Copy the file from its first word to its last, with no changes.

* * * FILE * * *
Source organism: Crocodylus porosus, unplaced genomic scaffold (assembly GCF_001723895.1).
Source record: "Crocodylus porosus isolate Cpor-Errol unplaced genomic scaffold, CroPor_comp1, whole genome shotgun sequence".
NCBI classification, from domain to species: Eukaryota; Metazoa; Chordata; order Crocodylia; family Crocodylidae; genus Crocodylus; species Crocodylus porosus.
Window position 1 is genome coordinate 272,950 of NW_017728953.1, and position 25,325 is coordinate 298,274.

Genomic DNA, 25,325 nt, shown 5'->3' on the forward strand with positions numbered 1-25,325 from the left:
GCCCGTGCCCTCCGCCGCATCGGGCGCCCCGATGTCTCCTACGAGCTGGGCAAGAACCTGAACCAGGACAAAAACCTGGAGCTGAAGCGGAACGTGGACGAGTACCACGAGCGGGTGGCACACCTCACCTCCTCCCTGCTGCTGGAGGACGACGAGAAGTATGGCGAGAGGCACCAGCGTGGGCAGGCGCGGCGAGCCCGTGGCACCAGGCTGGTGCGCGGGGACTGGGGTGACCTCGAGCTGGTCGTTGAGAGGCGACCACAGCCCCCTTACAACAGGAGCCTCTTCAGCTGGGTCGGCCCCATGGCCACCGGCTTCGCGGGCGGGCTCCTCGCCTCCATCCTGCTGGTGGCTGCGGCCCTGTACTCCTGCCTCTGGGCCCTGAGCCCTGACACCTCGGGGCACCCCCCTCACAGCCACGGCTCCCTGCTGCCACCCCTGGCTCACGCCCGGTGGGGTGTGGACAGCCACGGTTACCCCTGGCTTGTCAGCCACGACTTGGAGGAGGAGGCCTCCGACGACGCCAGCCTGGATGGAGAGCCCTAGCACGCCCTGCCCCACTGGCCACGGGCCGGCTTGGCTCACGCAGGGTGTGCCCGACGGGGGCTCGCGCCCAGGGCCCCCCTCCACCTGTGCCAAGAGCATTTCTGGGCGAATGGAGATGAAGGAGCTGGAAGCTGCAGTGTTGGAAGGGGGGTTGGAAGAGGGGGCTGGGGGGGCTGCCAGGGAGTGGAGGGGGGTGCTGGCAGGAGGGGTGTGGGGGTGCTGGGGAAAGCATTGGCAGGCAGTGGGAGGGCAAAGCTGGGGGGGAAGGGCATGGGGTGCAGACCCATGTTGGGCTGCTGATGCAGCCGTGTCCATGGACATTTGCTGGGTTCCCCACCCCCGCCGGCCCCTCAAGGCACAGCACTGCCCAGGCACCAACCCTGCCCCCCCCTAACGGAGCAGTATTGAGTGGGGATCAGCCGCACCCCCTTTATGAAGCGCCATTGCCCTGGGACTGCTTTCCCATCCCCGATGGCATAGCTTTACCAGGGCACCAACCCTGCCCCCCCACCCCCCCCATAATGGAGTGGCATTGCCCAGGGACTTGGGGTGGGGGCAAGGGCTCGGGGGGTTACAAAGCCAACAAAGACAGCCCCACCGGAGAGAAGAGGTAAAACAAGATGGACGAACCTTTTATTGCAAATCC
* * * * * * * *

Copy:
Source organism: Crocodylus porosus, unplaced genomic scaffold (assembly GCF_001723895.1).
Source record: "Crocodylus porosus isolate Cpor-Errol unplaced genomic scaffold, CroPor_comp1, whole genome shotgun sequence".
NCBI classification, from domain to species: Eukaryota; Metazoa; Chordata; order Crocodylia; family Crocodylidae; genus Crocodylus; species Crocodylus porosus.
Window position 1 is genome coordinate 272,950 of NW_017728953.1, and position 25,325 is coordinate 298,274.

Genomic DNA, 25,325 nt, shown 5'->3' on the forward strand with positions numbered 1-25,325 from the left:
GCCCGTGCCCTCCGCCGCATCGGGCGCCCCGATGTCTCCTACGAGCTGGGCAAGAACCTGAACCAGGACAAAAACCTGGAGCTGAAGCGGAACGTGGACGAGTACCACGAGCGGGTGGCACACCTCACCTCCTCCCTGCTGCTGGAGGACGACGAGAAGTATGGCGAGAGGCACCAGCGTGGGCAGGCGCGGCGAGCCCGTGGCACCAGGCTGGTGCGCGGGGACTGGGGTGACCTCGAGCTGGTCGTTGAGAGGCGACCACAGCCCCCTTACAACAGGAGCCTCTTCAGCTGGGTCGGCCCCATGGCCACCGGCTTCGCGGGCGGGCTCCTCGCCTCCATCCTGCTGGTGGCTGCGGCCCTGTACTCCTGCCTCTGGGCCCTGAGCCCTGACACCTCGGGGCACCCCCCTCACAGCCACGGCTCCCTGCTGCCACCCCTGGCTCACGCCCGGTGGGGTGTGGACAGCCACGGTTACCCCTGGCTTGTCAGCCACGACTTGGAGGAGGAGGCCTCCGACGACGCCAGCCTGGATGGAGAGCCCTAGCACGCCCTGCCCCACTGGCCACGGGCCGGCTTGGCTCACGCAGGGTGTGCCCGACGGGGGCTCGCGCCCAGGGCCCCCCTCCACCTGTGCCAAGAGCATTTCTGGGCGAATGGAGATGAAGGAGCTGGAAGCTGCAGTGTTGGAAGGGGGGTTGGAAGAGGGGGCTGGGGGGGCTGCCAGGGAGTGGAGGGGGGTGCTGGCAGGAGGGGTGTGGGGGTGCTGGGGAAAGCATTGGCAGGCAGTGGGAGGGCAAAGCTGGGGGGGAAGGGCATGGGGTGCAGACCCATGTTGGGCTGCTGATGCAGCCGTGTCCATGGACATTTGCTGGGTTCCCCACCCCCGCCGGCCCCTCAAGGCACAGCACTGCCCAGGCACCAACCCTGCCCCCCCCTAACGGAGCAGTATTGAGTGGGGATCAGCCGCACCCCCTTTATGAAGCGCCATTGCCCTGGGACTGCTTTCCCATCCCCGATGGCATAGCTTTACCAGGGCACCAACCCTGCCCCCCCACCCCCCCCATAATGGAGTGGCATTGCCCAGGGACTTGGGGTGGGGGCAAGGGCTCGGGGGGTTACAAAGCCAACAAAGACAGCCCCACCGGAGAGAAGAGGTAAAACAAGATGGACGAACCTTTTATTGCAAATCC